Re: /dev/random on Linux

From: Pavel Machek
Date: Tue May 16 2006 - 09:14:54 EST


> >>I would dismiss 2.2 for the cases of things like Knoppix because
> >>CDs introduce significant randomness because each time you boot
> >>the CD is subtly differently positioned. The OpenWRT case seems
> >>more credible. The hard disk patching one is basically irrelevant,
> >>at that point you already own the box and its game over since you
> >>can just do a virtualization attack or patch the OS to record
> >>anything you want.
> Any system with a cycle counter has a vast amount of entropy
> available by the time the system even gets through the BIOS. Various
> things like memory timing, power initialization, BIOS tests, etc are
> all sufficiently variable in terms of CPU clock cycles that the value
> of the cycle counter at the first bootloader instruction executed has
> several bits of randomness. By the time the bootloader has
> optionally waited for user input and loaded the kernel off the disk,
> chaotic variability in the disk access for HDDs, CDROMs, etc will
> make many bits of the cycle counter sufficiently random. At that
> point there's a decently random seed, especially once you start
> getting further-randomized cycle-counter-based disk interrupts. I
> believe there was a paper that discussed how air turbulence in a disk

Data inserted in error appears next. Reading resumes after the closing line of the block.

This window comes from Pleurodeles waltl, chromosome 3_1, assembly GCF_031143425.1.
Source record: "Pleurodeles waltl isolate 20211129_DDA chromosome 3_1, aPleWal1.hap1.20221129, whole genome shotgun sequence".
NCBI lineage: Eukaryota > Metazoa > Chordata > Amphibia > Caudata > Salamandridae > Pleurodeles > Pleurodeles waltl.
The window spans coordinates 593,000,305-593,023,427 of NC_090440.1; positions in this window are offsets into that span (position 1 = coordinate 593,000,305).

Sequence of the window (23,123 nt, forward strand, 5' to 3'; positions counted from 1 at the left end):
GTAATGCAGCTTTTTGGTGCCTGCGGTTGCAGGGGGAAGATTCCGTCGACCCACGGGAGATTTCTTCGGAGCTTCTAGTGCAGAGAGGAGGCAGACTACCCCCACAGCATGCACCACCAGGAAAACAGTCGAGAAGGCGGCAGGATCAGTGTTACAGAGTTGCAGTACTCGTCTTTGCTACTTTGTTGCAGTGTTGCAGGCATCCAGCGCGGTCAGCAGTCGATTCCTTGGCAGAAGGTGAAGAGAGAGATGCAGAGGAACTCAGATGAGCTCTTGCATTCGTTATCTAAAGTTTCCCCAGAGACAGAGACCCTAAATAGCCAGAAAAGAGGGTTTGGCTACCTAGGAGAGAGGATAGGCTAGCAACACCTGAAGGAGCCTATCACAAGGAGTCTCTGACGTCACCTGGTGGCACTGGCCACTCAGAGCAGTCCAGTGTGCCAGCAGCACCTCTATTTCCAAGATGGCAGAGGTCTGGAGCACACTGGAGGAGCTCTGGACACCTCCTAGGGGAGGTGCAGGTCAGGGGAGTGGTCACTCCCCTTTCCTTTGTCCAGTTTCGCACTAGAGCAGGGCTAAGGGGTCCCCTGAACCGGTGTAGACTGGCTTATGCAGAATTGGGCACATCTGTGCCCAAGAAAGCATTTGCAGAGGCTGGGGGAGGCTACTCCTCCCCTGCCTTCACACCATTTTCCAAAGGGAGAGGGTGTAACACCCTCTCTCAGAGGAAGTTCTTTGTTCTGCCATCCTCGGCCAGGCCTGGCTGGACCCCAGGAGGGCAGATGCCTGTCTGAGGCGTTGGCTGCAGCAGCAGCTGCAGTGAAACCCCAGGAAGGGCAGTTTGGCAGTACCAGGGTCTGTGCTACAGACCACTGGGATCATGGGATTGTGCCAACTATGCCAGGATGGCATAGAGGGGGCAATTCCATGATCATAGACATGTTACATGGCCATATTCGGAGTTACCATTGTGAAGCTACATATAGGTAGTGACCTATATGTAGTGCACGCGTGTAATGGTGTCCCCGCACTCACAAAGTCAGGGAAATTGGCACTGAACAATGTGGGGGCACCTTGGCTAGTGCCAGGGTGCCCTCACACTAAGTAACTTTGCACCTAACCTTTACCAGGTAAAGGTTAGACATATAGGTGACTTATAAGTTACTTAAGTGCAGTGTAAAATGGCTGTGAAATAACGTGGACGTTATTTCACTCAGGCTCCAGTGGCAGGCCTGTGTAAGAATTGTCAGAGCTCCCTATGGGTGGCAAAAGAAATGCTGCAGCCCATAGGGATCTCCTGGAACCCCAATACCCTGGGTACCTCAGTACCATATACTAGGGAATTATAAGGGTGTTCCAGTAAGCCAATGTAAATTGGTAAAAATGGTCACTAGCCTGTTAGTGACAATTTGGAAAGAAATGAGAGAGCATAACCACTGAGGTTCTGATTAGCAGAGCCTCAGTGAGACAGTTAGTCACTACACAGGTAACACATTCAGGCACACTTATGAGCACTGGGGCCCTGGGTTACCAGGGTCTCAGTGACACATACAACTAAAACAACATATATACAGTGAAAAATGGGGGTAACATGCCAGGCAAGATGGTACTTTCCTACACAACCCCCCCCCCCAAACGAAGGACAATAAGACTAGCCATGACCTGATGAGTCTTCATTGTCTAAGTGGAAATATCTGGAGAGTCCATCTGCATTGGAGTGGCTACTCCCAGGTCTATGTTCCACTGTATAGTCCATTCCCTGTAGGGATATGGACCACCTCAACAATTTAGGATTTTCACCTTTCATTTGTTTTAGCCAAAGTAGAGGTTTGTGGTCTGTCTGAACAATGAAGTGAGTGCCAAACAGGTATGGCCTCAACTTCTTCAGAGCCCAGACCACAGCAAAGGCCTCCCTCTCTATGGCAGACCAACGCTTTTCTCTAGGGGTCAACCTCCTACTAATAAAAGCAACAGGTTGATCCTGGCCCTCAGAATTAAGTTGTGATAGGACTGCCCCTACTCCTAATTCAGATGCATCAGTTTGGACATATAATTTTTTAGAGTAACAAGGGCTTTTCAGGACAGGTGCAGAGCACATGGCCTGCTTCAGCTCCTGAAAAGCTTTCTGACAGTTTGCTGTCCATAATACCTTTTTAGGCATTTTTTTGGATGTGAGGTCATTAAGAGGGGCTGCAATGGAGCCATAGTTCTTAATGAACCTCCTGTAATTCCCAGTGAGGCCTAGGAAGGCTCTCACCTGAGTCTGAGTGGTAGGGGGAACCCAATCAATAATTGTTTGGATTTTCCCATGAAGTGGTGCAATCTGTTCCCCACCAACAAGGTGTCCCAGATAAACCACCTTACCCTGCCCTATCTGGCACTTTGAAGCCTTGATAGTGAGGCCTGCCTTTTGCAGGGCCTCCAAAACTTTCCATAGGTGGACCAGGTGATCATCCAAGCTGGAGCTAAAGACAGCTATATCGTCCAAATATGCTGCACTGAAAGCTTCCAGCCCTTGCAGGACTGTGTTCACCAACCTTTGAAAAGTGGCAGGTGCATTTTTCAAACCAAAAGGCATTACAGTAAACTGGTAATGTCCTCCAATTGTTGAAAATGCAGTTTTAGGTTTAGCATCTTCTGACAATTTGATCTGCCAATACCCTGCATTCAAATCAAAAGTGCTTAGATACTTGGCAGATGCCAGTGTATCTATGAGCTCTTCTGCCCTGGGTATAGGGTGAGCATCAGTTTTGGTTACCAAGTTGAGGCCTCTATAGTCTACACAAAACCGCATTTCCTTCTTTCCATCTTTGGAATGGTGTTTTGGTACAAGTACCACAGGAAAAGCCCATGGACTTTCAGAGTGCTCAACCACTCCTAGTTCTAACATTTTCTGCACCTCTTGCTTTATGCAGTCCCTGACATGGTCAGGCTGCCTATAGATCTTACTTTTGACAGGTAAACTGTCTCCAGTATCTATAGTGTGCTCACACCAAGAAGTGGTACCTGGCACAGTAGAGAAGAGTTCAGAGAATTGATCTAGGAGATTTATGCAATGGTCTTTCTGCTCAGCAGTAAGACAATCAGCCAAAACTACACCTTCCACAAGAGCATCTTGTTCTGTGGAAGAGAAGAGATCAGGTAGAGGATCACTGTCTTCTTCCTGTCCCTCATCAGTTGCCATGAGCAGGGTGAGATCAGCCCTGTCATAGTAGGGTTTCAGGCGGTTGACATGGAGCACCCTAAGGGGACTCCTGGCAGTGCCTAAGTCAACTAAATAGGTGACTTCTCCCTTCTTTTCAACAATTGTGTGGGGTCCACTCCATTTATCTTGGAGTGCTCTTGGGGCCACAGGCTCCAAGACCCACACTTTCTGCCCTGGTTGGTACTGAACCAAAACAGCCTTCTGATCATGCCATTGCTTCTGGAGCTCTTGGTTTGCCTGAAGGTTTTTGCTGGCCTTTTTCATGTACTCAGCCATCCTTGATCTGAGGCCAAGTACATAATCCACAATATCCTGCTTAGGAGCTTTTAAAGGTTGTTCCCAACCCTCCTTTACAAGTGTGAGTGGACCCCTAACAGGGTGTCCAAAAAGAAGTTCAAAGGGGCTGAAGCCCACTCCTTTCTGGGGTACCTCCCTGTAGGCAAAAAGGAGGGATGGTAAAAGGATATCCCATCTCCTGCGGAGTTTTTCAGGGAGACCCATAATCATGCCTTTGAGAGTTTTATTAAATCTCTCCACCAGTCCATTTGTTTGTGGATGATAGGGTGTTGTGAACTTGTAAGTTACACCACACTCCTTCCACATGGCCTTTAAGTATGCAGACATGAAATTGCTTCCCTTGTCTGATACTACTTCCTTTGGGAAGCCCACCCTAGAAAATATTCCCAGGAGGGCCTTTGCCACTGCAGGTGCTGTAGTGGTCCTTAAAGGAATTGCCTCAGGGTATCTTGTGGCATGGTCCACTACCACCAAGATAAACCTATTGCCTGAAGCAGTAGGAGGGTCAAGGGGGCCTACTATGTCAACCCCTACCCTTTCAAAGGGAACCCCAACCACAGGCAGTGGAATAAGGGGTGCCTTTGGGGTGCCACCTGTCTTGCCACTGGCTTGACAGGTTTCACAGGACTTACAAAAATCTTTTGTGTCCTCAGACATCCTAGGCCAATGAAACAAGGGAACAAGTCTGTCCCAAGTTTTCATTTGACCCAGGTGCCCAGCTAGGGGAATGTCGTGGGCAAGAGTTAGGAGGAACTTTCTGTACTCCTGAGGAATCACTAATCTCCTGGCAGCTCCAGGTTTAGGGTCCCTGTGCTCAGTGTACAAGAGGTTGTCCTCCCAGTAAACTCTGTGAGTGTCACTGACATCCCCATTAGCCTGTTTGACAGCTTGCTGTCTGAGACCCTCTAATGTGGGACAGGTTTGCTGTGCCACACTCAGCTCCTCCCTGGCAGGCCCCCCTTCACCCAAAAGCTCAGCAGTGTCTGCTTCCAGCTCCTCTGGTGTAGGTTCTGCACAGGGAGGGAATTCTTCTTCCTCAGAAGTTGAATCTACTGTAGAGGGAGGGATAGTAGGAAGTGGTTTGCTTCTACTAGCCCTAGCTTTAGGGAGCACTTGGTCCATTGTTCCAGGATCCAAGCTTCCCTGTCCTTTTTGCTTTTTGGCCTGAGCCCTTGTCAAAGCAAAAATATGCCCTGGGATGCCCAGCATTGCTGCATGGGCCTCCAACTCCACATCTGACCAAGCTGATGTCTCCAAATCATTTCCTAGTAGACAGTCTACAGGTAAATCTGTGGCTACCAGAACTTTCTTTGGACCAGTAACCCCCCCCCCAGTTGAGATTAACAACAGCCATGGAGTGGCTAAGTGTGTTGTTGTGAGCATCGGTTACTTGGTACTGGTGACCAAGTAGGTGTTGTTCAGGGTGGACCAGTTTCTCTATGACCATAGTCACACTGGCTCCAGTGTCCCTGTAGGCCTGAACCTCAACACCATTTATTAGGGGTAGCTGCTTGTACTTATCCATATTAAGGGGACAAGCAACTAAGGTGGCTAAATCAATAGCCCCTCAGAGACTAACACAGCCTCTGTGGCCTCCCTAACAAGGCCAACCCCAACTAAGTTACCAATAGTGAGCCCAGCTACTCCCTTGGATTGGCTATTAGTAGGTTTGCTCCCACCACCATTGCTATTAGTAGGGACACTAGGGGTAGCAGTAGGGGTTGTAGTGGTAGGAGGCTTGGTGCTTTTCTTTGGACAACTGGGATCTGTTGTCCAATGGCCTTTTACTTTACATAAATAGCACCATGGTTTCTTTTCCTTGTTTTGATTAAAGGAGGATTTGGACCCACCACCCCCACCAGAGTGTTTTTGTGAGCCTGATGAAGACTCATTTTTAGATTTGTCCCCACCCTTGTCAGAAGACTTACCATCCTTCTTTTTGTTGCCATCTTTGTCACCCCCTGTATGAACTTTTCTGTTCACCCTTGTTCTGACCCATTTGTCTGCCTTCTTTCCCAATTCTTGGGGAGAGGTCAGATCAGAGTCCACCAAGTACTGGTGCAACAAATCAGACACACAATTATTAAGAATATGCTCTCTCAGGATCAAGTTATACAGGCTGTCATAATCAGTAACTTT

> drive was sufficient on a several hundered MHz CPU to provide lots of
> entropy per interrupt from the cycle counter alone.
> This is totally untrue for an embedded flash-based system; but for
> such a system the only way to get any kind of entropy at all is with
> a hardware RNG anyways, so I don't really see this as being a problem.
> I was unsure about the purported forward-security-breakage claims
> because I don't know how to validate those, but I seem to recall
> (from personal knowledge and the paper) that the kernel does an SHA1
> hash of the contents of the pool and the current cycle-counter when
> reading, uses that as input for the next pool state and returns it
> as /dev/random output. Since the exact cycle-counter value is never
> exposed outside the kernel and only a small window of the previous

Are you sure? For vsyscalls to work, rdtsc has to be available from
userspace, no?
(cesky, pictures)
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